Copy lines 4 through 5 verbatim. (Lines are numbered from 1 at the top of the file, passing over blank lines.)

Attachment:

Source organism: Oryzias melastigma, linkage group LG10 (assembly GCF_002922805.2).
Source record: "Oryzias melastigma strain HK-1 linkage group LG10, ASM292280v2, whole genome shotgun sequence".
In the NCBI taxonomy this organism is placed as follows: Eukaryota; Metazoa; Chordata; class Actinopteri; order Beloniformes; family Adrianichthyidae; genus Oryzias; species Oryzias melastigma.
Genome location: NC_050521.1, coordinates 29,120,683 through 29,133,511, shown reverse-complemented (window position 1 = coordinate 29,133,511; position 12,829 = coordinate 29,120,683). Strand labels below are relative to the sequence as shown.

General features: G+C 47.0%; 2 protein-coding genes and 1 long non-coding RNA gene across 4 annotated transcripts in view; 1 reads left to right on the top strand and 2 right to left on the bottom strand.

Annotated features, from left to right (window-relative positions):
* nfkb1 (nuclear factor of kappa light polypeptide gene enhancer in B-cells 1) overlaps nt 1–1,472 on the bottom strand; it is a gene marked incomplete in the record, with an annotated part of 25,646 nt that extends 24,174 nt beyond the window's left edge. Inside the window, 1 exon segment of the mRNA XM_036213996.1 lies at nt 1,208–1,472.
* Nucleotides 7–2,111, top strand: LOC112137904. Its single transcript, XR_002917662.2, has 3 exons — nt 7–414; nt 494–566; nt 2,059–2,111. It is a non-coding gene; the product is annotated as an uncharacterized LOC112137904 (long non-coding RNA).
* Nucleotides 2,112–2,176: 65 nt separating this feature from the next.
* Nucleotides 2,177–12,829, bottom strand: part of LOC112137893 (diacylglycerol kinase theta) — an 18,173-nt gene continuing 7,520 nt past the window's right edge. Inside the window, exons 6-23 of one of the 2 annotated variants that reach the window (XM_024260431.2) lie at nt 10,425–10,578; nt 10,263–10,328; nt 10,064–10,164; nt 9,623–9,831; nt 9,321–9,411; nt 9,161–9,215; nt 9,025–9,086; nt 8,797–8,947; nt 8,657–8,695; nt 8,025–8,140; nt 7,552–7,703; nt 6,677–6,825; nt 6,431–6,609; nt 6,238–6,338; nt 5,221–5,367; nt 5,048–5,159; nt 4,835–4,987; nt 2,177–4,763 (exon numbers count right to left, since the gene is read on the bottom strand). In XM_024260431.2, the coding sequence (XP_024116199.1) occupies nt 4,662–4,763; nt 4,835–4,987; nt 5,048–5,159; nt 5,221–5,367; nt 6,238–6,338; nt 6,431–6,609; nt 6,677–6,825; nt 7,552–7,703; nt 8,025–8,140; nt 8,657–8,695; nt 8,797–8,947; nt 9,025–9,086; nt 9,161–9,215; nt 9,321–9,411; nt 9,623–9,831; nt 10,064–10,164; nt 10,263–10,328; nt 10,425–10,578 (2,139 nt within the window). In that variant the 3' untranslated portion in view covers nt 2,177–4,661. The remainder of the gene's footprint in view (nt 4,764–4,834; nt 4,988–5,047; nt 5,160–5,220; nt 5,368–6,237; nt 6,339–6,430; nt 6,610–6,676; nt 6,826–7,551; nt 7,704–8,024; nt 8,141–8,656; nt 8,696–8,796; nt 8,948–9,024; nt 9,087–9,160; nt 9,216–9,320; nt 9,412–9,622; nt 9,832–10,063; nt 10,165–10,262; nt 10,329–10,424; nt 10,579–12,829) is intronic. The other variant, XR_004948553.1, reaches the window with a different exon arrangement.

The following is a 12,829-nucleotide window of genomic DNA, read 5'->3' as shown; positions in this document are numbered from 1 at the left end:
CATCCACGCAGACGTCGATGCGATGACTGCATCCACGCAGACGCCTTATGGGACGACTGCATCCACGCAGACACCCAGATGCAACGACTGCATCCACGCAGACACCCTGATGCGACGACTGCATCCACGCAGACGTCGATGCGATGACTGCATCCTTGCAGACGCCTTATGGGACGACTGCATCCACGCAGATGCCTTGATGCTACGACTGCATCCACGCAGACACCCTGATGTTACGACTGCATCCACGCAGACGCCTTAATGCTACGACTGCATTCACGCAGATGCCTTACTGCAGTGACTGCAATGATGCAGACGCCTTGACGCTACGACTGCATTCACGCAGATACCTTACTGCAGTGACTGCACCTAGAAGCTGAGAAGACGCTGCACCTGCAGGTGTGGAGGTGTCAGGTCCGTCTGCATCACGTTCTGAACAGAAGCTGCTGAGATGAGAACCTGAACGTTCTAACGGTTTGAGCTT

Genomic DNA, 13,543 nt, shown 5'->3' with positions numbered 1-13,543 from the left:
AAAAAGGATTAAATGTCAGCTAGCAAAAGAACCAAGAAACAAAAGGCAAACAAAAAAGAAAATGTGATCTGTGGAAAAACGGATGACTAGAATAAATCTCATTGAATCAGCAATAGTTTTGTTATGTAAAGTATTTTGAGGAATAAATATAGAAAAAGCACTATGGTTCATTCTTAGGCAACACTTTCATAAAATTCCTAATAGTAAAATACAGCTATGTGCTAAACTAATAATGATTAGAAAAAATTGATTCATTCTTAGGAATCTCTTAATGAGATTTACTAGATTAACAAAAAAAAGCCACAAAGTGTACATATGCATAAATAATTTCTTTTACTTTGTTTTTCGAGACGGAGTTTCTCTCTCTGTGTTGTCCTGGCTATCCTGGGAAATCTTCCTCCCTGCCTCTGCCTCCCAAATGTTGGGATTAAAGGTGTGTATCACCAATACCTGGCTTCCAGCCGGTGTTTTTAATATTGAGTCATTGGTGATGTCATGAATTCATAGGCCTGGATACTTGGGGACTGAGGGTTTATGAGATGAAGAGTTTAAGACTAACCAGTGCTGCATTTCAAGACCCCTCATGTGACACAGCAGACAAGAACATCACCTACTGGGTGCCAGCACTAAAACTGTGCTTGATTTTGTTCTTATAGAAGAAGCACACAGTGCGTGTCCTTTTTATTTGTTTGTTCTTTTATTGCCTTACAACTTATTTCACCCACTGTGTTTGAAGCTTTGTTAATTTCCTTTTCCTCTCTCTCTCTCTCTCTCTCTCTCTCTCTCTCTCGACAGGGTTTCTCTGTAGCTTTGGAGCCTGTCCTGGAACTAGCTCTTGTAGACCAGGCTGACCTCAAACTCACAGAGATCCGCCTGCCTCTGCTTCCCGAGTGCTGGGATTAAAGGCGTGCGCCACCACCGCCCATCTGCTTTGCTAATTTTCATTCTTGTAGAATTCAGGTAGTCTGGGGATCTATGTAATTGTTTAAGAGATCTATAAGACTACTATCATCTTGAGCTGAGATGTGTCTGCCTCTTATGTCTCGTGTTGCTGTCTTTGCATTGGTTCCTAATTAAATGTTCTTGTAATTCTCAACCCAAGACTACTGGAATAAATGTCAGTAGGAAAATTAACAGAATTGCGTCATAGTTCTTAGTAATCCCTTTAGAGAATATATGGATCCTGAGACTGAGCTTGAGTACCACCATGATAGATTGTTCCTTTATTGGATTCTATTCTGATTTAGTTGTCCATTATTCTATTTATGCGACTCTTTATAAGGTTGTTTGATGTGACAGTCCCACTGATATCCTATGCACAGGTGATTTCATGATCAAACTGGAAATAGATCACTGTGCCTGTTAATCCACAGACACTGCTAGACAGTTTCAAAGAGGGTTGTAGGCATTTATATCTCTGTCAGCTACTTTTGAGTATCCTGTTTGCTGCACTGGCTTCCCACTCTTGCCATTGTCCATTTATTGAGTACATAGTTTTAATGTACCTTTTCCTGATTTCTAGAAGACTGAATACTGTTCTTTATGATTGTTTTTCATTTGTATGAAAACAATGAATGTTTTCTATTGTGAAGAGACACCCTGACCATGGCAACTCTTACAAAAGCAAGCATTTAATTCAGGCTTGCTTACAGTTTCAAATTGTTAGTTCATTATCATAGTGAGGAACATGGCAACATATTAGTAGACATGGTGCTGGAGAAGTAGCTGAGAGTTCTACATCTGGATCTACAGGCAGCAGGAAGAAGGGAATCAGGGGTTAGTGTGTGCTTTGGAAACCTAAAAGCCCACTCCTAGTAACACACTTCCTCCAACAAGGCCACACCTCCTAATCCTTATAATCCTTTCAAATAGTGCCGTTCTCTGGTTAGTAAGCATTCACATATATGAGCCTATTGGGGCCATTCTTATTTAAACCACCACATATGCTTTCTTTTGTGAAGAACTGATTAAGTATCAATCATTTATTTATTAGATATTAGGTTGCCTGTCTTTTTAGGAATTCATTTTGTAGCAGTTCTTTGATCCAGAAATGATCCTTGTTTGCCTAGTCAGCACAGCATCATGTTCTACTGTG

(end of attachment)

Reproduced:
Genome location: NC_050521.1, coordinates 29,120,683 through 29,133,511, shown reverse-complemented (window position 1 = coordinate 29,133,511; position 12,829 = coordinate 29,120,683). Strand labels below are relative to the sequence as shown.

General features: G+C 47.0%; 2 protein-coding genes and 1 long non-coding RNA gene across 4 annotated transcripts in view; 1 reads left to right on the top strand and 2 right to left on the bottom strand.